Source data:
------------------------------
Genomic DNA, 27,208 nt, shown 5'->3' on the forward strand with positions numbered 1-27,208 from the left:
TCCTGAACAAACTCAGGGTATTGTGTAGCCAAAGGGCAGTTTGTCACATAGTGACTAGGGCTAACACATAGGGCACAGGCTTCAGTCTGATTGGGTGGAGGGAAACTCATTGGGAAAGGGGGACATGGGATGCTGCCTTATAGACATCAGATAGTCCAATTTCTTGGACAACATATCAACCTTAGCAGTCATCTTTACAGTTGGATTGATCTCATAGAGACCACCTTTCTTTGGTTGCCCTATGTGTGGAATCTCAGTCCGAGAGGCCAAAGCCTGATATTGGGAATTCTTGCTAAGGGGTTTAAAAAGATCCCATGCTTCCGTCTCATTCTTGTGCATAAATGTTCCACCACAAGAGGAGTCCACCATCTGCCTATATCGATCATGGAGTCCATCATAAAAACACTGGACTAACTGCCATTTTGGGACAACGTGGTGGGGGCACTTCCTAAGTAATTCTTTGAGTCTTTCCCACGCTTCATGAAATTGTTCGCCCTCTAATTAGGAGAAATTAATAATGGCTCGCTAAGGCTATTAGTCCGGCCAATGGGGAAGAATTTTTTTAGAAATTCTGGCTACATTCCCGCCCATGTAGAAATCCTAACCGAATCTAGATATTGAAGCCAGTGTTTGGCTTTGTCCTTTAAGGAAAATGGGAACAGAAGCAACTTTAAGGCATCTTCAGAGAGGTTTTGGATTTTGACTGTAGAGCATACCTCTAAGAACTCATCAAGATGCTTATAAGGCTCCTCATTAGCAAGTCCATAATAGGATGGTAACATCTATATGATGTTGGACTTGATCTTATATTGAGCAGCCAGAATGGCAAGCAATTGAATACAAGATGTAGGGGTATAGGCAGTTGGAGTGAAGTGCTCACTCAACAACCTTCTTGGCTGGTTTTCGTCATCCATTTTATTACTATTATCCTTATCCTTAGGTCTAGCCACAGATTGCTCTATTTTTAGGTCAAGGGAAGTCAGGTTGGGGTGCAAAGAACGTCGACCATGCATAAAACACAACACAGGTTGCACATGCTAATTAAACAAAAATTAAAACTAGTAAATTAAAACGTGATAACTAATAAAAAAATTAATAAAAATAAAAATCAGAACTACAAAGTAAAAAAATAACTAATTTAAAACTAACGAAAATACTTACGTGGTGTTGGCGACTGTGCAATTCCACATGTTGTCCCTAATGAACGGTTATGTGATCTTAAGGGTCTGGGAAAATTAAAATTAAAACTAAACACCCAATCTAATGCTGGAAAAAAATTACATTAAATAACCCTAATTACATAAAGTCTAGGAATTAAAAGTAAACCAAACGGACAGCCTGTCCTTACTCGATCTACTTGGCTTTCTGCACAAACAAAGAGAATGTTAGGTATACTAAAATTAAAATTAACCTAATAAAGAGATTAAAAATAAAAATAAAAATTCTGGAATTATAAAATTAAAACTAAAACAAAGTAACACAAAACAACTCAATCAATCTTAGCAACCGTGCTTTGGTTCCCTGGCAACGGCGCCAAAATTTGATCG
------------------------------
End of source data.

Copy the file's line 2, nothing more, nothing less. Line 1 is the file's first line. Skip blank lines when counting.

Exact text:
TCCTGAACAAACTCAGGGTATTGTGTAGCCAAAGGGCAGTTTGTCACATAGTGACTAGGGCTAACACATAGGGCACAGGCTTCAGTCTGATTGGGTGGAGGGAAACTCATTGGGAAAGGGGGACATGGGATGCTGCCTTATAGACATCAGATAGTCCAATTTCTTGGACAACATATCAACCTTAGCAGTCATCTTTACAGTTGGATTGATCTCATAGAGACCACCTTTCTTTGGTTGCCCTATGTGTGGAATCTCAGTCCGAGAGGCCAAAGCCTGATATTGGGAATTCTTGCTAAGGGGTTTAAAAAGATCCCATGCTTCCGTCTCATTCTTGTGCATAAATGTTCCACCACAAGAGGAGTCCACCATCTGCCTATATCGATCATGGAGTCCATCATAAAAACACTGGACTAACTGCCATTTTGGGACAACGTGGTGGGGGCACTTCCTAAGTAATTCTTTGAGTCTTTCCCACGCTTCATGAAATTGTTCGCCCTCTAATTAGGAGAAATTAATAATGGCTCGCTAAGGCTATTAGTCCGGCCAATGGGGAAGAATTTTTTTAGAAATTCTGGCTACATTCCCGCCCATGTAGAAATCCTAACCGAATCTAGATATTGAAGCCAGTGTTTGGCTTTGTCCTTTAAGGAAAATGGGAACAGAAGCAACTTTAAGGCATCTTCAGAGAGGTTTTGGATTTTGACTGTAGAGCATACCTCTAAGAACTCATCAAGATGCTTATAAGGCTCCTCATTAGCAAGTCCATAATAGGATGGTAACATCTATATGATGTTGGACTTGATCTTATATTGAGCAGCCAGAATGGCAAGCAATTGAATACAAGATGTAGGGGTATAGGCAGTTGGAGTGAAGTGCTCACTCAACAACCTTCTTGGCTGGTTTTCGTCATCCATTTTATTACTATTATCCTTATCCTTAGGTCTAGCCACAGATTGCTCTATTTTTAGGTCAAGGGAAGTCAGGTTGGGGTGCAAAGAACGTCGACCATGCATAAAACACAACACAGGTTGCACATGCTAATTAAACAAAAATTAAAACTAGTAAATTAAAACGTGATAACTAATAAAAAAATTAATAAAAATAAAAATCAGAACTACAAAGTAAAAAAATAACTAATTTAAAACTAACGAAAATACTTACGTGGTGTTGGCGACTGTGCAATTCCACATGTTGTCCCTAATGAACGGTTATGTGATCTTAAGGGTCTGGGAAAATTAAAATTAAAACTAAACACCCAATCTAATGCTGGAAAAAAATTACATTAAATAACCCTAATTACATAAAGTCTAGGAATTAAAAGTAAACCAAACGGACAGCCTGTCCTTACTCGATCTACTTGGCTTTCTGCACAAACAAAGAGAATGTTAGGTATACTAAAATTAAAATTAACCTAATAAAGAGATTAAAAATAAAAATAAAAATTCTGGAATTATAAAATTAAAACTAAAACAAAGTAACACAAAACAACTCAATCAATCTTAGCAACCGTGCTTTGGTTCCCTGGCAACGGCGCCAAAATTTGATCG